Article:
I ended up with about 11,500 unique protein groups and amazing quantification efficiency (this data is AWESOME, btw!)
This protein is perfect! I found it by filtering this way
I want a protein that has tons of PSMs -- isn't a contaminant -- and isn't interesting in any way from a quantitative sense. 126 PSMs and they're all 1:1
Okay -- but look at the raw abundances. All 4 samples in the F1 set are 4,800 and the F2 set are in the 13.5k range. (Let's not think about units. I'm using this one so I don't have to think about scientific notation and risk losing zeros).
Also -- I lied, I am going to show you something that PD 2.2 has. This is the sample loading plot:
For whatever reason, it appears that the F2 set has more peptide than the F1 set.
If my method of normalizing works, we're going to assume that an improvement in these ratios and the loading will be a result.
I can try normalizing with the one most boring protein, but it would be better to have more PSMs to normalize with if possible.
If I expand my filter above to call any protein with a ratio across all samples Boring if it is between 0.8 and 1.25 in EVERY ratio. This gives me 129 boring proteins. What I want to do next is create a database of these that I will use for normalization.
Highlight the list, right click (or whatever you do if you are running this on a Mac) and "Check all Selected")
Then...File --> Export --> to FASTA!
When it pops up -- tell it to export the highlighted proteins only.
Now you have a FASTA of your most boring proteins. The more you have, the better! The goal here is to find things that might be in similar copy numbers in your cells. In most cases I think it might be less tricky than this example. Cancer cells are all messed up. Even things like cytoskeletal proteins aren't constant. By looking for things in your actual data that aren't changing -- maybe this'll be better!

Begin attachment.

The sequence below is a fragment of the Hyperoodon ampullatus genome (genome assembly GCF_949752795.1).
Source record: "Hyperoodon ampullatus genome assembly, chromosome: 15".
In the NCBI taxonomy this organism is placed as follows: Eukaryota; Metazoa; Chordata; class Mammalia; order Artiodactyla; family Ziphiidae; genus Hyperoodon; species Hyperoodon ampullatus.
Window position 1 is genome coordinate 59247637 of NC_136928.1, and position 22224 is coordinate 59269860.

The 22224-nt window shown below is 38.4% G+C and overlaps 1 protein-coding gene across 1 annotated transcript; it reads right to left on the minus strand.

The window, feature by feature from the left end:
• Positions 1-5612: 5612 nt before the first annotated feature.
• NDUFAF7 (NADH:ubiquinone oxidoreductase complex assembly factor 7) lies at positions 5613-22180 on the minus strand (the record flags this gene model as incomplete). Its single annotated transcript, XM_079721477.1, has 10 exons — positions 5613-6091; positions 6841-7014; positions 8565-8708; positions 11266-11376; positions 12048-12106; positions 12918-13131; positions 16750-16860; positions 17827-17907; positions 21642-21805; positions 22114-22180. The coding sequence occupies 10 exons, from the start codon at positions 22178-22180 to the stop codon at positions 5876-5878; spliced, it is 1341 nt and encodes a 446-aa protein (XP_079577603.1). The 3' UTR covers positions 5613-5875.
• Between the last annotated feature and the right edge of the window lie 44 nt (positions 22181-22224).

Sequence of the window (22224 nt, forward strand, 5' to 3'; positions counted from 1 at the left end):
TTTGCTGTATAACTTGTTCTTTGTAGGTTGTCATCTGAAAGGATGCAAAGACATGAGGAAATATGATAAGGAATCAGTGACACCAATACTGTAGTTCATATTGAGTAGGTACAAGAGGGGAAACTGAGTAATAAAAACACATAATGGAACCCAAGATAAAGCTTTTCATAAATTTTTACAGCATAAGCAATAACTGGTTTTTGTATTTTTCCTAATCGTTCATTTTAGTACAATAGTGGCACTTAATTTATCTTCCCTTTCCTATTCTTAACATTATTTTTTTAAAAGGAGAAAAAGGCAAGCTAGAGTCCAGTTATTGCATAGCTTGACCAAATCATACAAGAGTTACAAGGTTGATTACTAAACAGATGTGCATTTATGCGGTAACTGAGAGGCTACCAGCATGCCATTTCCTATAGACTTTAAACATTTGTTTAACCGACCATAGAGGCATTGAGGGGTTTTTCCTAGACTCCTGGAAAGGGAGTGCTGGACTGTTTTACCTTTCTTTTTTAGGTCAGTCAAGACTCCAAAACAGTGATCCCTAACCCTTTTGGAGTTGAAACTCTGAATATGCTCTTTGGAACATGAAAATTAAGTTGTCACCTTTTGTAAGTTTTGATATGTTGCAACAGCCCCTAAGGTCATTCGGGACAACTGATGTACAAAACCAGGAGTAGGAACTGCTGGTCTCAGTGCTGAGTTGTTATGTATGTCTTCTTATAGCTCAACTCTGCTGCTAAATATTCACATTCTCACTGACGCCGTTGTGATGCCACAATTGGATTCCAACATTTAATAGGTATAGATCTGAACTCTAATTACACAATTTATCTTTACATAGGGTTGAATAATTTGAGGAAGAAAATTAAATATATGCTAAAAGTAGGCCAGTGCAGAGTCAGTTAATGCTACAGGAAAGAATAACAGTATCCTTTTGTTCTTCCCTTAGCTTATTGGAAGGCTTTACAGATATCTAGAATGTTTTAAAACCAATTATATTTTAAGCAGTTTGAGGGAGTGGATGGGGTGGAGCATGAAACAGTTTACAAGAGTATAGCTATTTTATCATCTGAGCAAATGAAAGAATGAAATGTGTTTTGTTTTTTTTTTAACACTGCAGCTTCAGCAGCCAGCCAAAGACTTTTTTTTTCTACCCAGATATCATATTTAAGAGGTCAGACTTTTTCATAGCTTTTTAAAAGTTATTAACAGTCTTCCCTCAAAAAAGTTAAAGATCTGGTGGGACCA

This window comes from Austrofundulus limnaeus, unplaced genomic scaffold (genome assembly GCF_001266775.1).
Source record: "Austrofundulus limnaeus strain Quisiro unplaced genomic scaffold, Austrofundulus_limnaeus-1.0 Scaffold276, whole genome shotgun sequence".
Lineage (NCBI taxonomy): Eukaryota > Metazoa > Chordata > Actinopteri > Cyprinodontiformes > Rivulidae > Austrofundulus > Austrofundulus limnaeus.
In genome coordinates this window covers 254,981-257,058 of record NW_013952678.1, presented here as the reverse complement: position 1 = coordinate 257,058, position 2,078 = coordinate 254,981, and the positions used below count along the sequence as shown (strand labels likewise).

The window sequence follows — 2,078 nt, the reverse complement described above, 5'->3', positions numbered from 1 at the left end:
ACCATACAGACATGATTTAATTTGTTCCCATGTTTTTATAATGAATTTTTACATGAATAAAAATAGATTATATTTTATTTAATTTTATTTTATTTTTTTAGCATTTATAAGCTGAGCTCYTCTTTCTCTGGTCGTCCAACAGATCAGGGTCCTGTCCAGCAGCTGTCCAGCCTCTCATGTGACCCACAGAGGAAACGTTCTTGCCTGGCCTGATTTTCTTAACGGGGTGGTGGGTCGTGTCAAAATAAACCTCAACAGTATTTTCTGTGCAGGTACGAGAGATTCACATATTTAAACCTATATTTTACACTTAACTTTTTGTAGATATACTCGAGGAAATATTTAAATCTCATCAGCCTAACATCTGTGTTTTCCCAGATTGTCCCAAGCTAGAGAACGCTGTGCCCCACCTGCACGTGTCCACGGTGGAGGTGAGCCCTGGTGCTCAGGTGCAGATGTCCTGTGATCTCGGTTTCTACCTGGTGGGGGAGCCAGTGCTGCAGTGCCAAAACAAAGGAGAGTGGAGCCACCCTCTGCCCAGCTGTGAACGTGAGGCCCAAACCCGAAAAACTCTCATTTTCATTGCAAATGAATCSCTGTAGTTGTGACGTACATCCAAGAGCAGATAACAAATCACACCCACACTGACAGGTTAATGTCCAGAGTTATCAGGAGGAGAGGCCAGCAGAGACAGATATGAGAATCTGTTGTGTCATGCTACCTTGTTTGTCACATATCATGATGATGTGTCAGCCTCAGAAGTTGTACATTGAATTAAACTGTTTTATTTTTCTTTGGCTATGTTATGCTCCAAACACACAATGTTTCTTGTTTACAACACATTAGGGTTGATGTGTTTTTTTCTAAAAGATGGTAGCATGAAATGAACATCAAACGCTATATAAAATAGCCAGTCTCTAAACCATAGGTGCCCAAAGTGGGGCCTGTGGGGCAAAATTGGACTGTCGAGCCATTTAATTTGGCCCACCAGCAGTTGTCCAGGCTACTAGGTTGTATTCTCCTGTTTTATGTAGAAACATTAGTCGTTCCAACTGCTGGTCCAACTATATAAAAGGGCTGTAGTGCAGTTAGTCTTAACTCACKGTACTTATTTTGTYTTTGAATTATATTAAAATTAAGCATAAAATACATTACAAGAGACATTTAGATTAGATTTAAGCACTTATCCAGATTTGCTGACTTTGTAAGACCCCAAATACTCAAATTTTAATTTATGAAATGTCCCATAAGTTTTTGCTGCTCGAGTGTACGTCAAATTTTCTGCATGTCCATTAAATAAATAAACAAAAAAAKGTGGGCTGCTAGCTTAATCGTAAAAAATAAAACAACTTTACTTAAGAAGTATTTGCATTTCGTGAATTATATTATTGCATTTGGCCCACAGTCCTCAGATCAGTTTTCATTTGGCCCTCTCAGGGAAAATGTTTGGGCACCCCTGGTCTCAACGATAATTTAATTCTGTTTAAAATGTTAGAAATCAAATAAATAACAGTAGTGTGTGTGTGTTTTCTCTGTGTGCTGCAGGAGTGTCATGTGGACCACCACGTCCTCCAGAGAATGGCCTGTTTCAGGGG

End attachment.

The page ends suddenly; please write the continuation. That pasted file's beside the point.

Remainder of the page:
Now add this new FASTA the way you normally would. (Administration/maintain FASTA files/add)
Experiment 2: Finally(!), go into your previously processed results and Reprocess the last consensus test of your data.
Go into your peptide/protein quantification node and set it up like this: (Yours will look a little different for now. but the boxes are the same.)
Normalize on Specific proteins. Choose your new FASTA file and scale on your controls! Reprocess the consensus!
And...if yours worked the way mine did, check out the data!
Loading plot first!
Okay, this is more impressive non-log transformed and side by side.
The F2 sample set was higher signal throughout, remember. Check out how much closer they are on the right when normalized on my 129 boring proteins! Yeah!
Remember, the best part about this (amazing!) test dataset is that we have the same sample in both datasets in channel 117 (highlighted above!)
If I take the reporter ion intensity from each F1: 117 and divide it by F2:117 (non-normalized) and then average the ratio across all proteins, the ratio you get is 3.30.
If I do the exact same thing after normalizing on my 129 exceedingly boring proteins, the average ratio is 1.12 ~ just about what it ought to be!